This post first appeared in my paid newsletter for authors, The Hot Sheet.
Since the pandemic arrived in early 2020, the entirety of the publishing community has turned its eye toward online events as a key way to spread word of mouth about books. And a lot continues to ride on the success of these events. Yet how many authors have been effectively trained in staging a meaningful online event—especially one that translates into sales?
I reached out to some of the most experienced and astute authors and marketers to share their best practices for online book events, regardless of the platform you’re using.
First, decide what you want from the event.
Former literary agent Mary Kole (who runs the Good Story Company) says you need to decide if you want readers or if you want sales—the two are not necessarily the same thing. “By hosting a great event where you have hundreds of attendees—but no sales—you have maybe gained some readers. They came, they saw, they enjoyed, they maybe signed up for your email list. Is this enough?” Sometimes it is, Kole says. But you need to be clear about what you’re hoping to achieve so you can adjust how you frame the event from the start and what you ask people to do.
Novelist Hank Phillippi Ryan of Career Authors says, “A book event does not necessarily need to translate into sales at that very moment. If an author can drum up interest in their new book and themselves, and create a general excitement about it, and a sense of anticipation, I think that’s very helpful. Then the next time the reader sees your book, they remember, Oh—I just saw that! Or I just heard about that.”
As marketers are fond of saying: People buy books they’ve heard about, and events create word of mouth and a needed impression. If successful, the event will endear you to readers and increase the future likelihood of a sale. Novelist Caroline Leavitt recommends, “Be casual. Be yourself. Readers want to see the real you, so the more unpracticed and unrehearsed you sound, the better. If you can be warm and funny, readers will love you, and they will want your book that much more!”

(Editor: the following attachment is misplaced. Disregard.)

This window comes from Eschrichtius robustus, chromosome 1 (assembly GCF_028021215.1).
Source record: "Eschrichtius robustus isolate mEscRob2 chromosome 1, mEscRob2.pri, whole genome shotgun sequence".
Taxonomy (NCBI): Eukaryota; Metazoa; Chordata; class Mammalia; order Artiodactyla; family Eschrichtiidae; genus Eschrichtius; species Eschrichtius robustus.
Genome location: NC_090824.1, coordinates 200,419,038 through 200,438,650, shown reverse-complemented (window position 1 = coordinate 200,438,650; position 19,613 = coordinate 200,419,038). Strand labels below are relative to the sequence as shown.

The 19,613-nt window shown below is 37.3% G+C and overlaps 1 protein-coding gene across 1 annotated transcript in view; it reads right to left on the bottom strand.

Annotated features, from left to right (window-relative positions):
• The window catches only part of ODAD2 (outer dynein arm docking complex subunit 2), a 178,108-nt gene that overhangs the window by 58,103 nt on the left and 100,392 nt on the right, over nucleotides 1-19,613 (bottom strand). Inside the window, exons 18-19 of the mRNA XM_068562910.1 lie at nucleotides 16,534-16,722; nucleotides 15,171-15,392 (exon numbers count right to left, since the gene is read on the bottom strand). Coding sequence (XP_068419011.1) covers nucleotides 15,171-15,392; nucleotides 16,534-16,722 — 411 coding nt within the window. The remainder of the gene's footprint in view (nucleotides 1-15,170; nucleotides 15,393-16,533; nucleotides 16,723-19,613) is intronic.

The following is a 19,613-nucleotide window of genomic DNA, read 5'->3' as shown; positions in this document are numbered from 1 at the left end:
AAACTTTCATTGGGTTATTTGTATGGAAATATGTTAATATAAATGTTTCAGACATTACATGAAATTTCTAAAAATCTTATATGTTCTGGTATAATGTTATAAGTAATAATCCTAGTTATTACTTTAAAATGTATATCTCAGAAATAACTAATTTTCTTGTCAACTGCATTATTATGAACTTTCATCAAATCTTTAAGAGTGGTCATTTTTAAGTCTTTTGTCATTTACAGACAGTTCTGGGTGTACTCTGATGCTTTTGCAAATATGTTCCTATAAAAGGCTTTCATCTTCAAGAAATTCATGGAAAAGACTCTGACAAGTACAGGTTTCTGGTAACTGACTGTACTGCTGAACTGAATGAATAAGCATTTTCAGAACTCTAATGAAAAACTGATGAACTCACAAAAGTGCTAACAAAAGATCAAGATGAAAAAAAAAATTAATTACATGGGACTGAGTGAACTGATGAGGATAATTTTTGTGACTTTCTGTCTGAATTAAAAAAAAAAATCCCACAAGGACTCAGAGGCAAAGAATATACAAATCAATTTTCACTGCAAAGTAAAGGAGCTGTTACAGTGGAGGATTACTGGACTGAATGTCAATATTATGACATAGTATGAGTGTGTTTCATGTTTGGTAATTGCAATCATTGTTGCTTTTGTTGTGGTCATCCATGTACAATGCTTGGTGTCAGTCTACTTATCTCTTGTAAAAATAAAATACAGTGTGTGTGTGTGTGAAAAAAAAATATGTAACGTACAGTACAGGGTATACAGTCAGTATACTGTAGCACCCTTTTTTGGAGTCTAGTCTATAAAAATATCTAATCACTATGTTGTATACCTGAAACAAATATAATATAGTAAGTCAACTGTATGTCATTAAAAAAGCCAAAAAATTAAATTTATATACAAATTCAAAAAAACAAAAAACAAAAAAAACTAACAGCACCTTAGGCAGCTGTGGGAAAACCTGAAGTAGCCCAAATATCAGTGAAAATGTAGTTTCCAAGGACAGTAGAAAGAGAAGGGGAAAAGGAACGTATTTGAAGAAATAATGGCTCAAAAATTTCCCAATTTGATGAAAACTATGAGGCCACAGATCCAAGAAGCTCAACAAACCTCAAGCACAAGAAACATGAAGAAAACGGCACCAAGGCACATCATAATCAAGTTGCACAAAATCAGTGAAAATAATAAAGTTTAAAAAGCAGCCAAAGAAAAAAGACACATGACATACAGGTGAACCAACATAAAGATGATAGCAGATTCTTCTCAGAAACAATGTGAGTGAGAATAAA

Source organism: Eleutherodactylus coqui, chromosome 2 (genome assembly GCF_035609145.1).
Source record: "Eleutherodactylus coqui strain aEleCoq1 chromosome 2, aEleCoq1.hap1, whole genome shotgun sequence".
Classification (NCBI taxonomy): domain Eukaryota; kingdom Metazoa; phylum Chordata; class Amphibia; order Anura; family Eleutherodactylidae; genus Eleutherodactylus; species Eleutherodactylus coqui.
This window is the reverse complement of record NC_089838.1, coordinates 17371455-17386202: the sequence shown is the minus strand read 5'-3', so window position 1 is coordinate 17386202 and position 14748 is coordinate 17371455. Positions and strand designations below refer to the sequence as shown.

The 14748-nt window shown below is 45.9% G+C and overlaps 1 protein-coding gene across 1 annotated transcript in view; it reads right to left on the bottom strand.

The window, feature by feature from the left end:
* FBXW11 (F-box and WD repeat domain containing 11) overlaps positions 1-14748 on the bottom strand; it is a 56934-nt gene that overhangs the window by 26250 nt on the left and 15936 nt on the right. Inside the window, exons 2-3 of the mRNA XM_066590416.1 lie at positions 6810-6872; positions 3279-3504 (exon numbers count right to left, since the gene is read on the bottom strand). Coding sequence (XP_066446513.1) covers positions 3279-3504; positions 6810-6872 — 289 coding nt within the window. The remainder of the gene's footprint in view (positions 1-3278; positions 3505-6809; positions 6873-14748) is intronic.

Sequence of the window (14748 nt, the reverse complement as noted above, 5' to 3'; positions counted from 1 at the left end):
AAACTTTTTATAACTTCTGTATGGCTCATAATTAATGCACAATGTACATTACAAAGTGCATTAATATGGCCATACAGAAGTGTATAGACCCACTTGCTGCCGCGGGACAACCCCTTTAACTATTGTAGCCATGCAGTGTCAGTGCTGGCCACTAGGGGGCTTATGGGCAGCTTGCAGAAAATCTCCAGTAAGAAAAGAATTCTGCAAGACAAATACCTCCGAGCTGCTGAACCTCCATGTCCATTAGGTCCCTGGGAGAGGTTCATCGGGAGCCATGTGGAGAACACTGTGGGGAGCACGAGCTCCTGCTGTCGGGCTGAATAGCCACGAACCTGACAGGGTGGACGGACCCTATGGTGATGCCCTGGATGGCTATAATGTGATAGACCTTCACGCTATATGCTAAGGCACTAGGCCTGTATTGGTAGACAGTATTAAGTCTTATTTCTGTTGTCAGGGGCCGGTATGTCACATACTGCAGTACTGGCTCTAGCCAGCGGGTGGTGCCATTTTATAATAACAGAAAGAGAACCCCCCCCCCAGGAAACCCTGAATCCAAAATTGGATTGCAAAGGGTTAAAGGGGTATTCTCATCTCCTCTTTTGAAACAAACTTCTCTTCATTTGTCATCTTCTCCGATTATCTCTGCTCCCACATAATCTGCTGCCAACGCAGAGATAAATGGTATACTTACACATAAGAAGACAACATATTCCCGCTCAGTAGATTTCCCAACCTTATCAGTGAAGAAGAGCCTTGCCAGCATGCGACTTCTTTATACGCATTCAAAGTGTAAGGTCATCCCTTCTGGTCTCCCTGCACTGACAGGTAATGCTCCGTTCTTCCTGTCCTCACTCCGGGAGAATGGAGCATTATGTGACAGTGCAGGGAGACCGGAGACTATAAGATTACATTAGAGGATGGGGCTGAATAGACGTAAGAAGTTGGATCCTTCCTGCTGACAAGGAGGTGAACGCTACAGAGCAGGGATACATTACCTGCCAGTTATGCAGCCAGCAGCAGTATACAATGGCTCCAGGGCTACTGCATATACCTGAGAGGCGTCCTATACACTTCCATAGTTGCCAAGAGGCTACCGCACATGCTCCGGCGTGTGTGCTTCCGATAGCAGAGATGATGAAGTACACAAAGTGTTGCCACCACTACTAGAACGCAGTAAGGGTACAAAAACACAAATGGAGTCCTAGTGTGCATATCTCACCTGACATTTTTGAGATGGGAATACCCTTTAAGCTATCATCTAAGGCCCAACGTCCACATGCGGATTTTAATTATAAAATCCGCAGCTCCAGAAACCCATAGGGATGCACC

Build marketing support or find partners for your event.
Author Angela Ackerman of Writers Helping Writers suggests reaching out to your existing audience and letting them know you’re planning something fun. In other words: form a street team or launch team. Provide a signup form that lists all the ways your team can help; then they can decide how to support you. Ackerman says she and her co-author rely on the teams’ blogs to point to the event, a strategy she describes as lots of windows, one house. “I craft the posts in text and HTML to make it easy [for them] to drop in, and create three different versions which I split into three groups so not every blog has the same images and content.” Also, she says, be sure to offer team members a thank-you gift afterward.
Rachel Thompson of BadRedhead Media offers a caveat regarding this approach: “I caution any author to not jump into this unless they have a body of work behind them,” she says. “I didn’t start my team until I had published four books.” That said, if you have a recognizable name already—or if your book is on a topic that readers can quickly and avidly get behind—she says it’s possible to create a team and people will jump right in.
If a launch team or street team is out of the question for you, look for other like-minded partners. “I think an online launch is all about increasing your reach,” says novelist Kristy Woodson Harvey. “Teaming up with other authors, influencers, bloggers, and, of course, a favorite indie bookstore for joint events can help grow the potential audience. And if you have a regional bookseller association that would get involved (SIBA, MIBA, etc.), so much the better.”
Likewise, novelist Karen Karbo suggests, “Being in conversation is more interesting than a talking head. If you can talk with someone with her own following, even better.”
Determine the event theme, content, and structure.
Ackerman says that she and her co-author try to do events with an emotional pull, so they look at three components for each event.
- Offering entertainment. This isn’t a hard one to understand: people want to participate in something fun. Ackerman says, “We think about why our readers are online, what sort of escapism might appeal to them, and how can we cater to that. People tend to respond to creative things that pull them out of their day-to-day as long as it’s easy to do.”
- Adding value. Often, this takes the shape of a giveaway and gives people a reason to attend. More on this below.
- Satisfying a need. Ackerman says, “As human beings, we have common needs, like connection, belonging, fellowship, creativity, etc., and if you can find a need that your audience is receptive to, you can build a theme into your event they will connect to emotionally and so rally behind. This makes them more motivated to participate in the event and share it with others, which in turn means visibility and books sold.”